The objective of this article is therefore to discuss which of Schumpeter’s ideas are still relevant in the modern evolutionary theory of innovation and technological change. The questions that guide this article are as follows: What are the breaks and continuities in Schumpeter’s work? What dimensions have been reclaimed by evolutionary and neo-Schumpeterian literature? What new dimensions have been proposed in this literature?

The first section presents the major ideas of Schumpeterian thought, identifying continuities and breaks throughout his works. The second section indicates the ideas that authors from evolutionary and neo-Schumpeterian schools of thought have borrowed from his works and discusses this field’s new contributions. Finally, the last section provides some conclusions.


The evolutionary path of Schumpeterian thought can be summarized in the following ways: i) the dynamics of economic development understand as the development of new combinations (introducing and improving new products and processes, organizational changes and new ways of reaching markets), ii) the phenomenon of creative destruction driven by entrepreneurs that introduce these combinations in unstable conditions and iii) the process of competition and the market structure in which this phenomenon is situated.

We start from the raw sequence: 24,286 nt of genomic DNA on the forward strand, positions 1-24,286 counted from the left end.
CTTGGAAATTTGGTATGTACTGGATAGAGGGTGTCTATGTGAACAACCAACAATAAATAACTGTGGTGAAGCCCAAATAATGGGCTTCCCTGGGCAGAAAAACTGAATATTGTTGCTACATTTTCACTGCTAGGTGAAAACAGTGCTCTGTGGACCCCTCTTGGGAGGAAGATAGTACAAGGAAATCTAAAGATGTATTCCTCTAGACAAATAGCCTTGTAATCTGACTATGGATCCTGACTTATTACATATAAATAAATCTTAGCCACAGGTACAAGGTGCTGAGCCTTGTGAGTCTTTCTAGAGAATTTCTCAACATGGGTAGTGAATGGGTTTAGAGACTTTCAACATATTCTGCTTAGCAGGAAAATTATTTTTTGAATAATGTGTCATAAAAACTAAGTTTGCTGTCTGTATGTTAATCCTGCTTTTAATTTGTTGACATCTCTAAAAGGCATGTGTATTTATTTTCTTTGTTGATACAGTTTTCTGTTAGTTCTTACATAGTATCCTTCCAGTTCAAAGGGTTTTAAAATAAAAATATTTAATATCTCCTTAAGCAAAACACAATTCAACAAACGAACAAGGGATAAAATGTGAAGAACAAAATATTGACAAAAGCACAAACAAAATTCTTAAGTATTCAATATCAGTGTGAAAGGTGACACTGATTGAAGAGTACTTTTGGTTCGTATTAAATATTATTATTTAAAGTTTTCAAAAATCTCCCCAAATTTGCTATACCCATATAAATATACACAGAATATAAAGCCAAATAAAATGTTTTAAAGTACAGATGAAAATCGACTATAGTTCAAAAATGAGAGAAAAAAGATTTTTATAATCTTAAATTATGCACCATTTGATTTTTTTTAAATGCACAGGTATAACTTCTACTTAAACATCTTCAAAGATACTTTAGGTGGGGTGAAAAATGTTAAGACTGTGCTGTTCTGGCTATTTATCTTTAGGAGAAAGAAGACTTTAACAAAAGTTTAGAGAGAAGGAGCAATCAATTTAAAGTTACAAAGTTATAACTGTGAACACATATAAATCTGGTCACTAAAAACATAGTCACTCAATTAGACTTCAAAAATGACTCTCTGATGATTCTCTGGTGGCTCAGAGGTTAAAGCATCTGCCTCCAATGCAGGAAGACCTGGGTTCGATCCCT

The Dynamics of Economic Development

In chapter 2 of the ted, and also in Chapter 7, “The Economy as a Whole” (later eliminated from the first edition of the ted, and hereafter referred to as C7), Schumpeter describes economic development and defines its characterizing principles: i) it is a purely economic phenomenon, ii) it can only emerge based on a disturbance to equilibrium and iii) it is not present in aggregate form; rather it is manifest in multiple dynamics that involve a limited number of agents (Mathews, 2002).